Monday,October 21,2019 22:25 PM

Tree planting can help mitigate floods

By Admin

Added 20th June 2019 04:22 PM

For forests, it has been proven, can soak up excess rainwater, preventing run-offs and damage from flooding

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For forests, it has been proven, can soak up excess rainwater, preventing run-offs and damage from flooding

By Rhona Arinaitwe

In 2010, over 300 lives were lost in Bududa district, in the Mt Elgon region of Eastern Uganda following some of the most devastating floods the country has ever experienced.

Unfortunately, these ugly memories have refused to go away, with more lives lost to the now perennial floods annually in the same region, including in recent weeks.

We commiserate with the families that have lost their loved ones and commend the Government, the Red Cross, corporate and nonprofit organisations plus the many individuals that continue to help the Mt Elgon community in these trying times, in the best way they can.

Examining and implementing lasting solutions to the damaging floods must also continue, as this is the only way our brothers and sisters in the flood prone areas countrywide will enjoy dignified, productive lives, like everyone else.

Writing in the New Vision, in 2010, the then Uganda Wildlife Authority (UWA) executive director, the late Moses Mapesa, noted how the government had successfully dissuaded agricultural encroachment on the Mt Elgon ecosystem in the late 1980s which then led to a significant tree-planting campaign by 1994, both inside Mt. Elgon National Park and the surrounding communities.

For forests, it has been proven, can soak up excess rainwater, preventing run-offs and damage from flooding. And also because the retained water is later released in the dry season as clean water for domestic and commercial use while also mitigating the effects of droughts, forests’ importance cannot be overstated.

Regrettably, Mapesa noted, land conflicts shortly after, saw the tree-planting drive derailed and re-encroachment resumed, due to growing population numbers.

As if this was not bad enough, the deforestation trend spread countrywide, with the National Forestry Authority (NFA), recently noting that it had become one of the most critical environmental crises facing Uganda.

The country’s forest cover, NFA says, has tremendously declined from 24% (4,933,271 hectares) of land area in the 1990s to less than the current 9% (1,956,664 hectares) as of 2018.

While the NFA is the government institution mandated to manage national forest reserves on a sustainable basis (including reforestation), the numbers above indicate that it needs everyone’s support to pull it off.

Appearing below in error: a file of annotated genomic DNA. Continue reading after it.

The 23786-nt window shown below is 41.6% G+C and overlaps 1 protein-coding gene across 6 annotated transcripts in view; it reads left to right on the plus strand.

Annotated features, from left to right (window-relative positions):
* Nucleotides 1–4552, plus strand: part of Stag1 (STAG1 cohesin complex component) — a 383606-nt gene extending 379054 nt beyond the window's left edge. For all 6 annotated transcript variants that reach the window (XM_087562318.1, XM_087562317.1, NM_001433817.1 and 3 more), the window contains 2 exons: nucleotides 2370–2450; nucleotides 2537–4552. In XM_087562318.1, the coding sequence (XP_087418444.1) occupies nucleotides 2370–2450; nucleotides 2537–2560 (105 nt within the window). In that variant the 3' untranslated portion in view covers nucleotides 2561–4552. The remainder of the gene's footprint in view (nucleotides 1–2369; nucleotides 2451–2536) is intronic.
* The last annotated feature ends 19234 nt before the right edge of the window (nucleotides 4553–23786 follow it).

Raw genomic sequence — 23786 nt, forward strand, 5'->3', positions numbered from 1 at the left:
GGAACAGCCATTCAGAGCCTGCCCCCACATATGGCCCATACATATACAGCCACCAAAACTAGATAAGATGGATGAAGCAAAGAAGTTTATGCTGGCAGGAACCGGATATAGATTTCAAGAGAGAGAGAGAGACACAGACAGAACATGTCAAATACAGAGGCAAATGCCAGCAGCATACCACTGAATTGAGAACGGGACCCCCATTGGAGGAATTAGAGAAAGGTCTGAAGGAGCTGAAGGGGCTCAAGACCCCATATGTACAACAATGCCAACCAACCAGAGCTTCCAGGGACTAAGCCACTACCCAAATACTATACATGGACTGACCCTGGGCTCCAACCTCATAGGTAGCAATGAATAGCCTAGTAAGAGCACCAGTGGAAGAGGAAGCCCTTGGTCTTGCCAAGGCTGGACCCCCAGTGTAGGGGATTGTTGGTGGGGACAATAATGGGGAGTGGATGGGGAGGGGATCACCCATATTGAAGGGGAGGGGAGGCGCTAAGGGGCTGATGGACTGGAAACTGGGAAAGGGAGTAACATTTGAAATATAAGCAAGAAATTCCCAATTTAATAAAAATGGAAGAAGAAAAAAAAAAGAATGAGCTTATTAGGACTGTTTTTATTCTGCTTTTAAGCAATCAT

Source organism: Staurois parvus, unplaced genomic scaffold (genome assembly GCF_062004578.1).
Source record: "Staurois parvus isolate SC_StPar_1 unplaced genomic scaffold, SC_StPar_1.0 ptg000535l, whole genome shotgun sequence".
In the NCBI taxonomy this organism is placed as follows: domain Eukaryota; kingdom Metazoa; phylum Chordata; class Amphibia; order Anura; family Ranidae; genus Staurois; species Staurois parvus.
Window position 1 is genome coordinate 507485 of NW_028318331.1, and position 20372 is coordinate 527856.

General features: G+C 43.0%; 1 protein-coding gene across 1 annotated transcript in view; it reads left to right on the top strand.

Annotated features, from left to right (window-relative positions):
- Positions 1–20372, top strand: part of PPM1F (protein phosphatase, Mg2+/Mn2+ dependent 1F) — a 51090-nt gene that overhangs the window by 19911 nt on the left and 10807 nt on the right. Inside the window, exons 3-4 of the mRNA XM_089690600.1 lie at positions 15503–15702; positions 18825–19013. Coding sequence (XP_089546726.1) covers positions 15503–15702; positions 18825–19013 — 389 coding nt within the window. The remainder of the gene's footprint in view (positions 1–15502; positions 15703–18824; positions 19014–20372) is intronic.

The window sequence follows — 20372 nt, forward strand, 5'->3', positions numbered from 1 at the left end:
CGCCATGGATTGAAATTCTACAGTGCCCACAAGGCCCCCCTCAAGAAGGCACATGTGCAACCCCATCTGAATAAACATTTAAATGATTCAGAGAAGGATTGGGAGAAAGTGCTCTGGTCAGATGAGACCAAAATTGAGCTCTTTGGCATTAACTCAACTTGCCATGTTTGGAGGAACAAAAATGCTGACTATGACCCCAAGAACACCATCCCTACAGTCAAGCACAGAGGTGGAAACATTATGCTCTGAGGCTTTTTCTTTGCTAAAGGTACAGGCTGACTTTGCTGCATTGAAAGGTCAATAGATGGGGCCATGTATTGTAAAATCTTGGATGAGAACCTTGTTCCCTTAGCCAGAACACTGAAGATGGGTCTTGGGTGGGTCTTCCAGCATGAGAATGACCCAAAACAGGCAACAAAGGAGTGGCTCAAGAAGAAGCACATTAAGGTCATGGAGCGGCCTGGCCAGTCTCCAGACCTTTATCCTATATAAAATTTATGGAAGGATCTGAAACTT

This support can include an unrelenting, countrywide tree planting campaign or outright prevention of any further tree-cutting going forward at a personal or community level.

Historically, Uganda Breweries Limited (UBL) has always respected and conserved resources, detesting wastefulness in any form. In so doing, we have continued to aim for continuous improvement in environmental performance.

This environment agenda has also seen a staff-driven programme called UBL E-Green Team introduced, focused on environmental conservation through tree planting.

Just last month, on May 10, 2019, UBL, together with Rotary Uganda planted over 3,000 indigenous trees on 40 hectares of land in Gangu Central Forest Reserve, Butambala district, to restore lost tree cover.

This was the second phase of the partnership with Rotary Uganda to jointly restore 200 hectares of forest reserves within the Lake Victoria water catchment areas. The project worth sh245m will see us continuously plant trees in different forest reserves with Nawandigi Central Forest Reserve in Mpigi district, up next. In phase one of the project, last year, 60 hectares of trees were planted, also at Gangu.

This was in addition to the 109 hectares that were reforested in Navugulu central reserve in partnership with World Wildlife Fund (WWF) in 2015.

With the water we use for our production processes coming from Lake Victoria, we need to look after the lake’s catchment areas as a way of protecting the lake.

The benefits are not only enjoyed by us at UBL, but the entire country at large, no matter the socio-economic activity one is engaged in.

UBL has committed to working with Rotary Uganda and the NFA to plant more trees and ensure they are well maintained and protected against any illegal activities. Our prayer is that we all (individual, institution or community) deliberately plant trees; but this time, ensure the trees are protected for posterity.

The writer is the corporate relations manager, Uganda Breweries Limited

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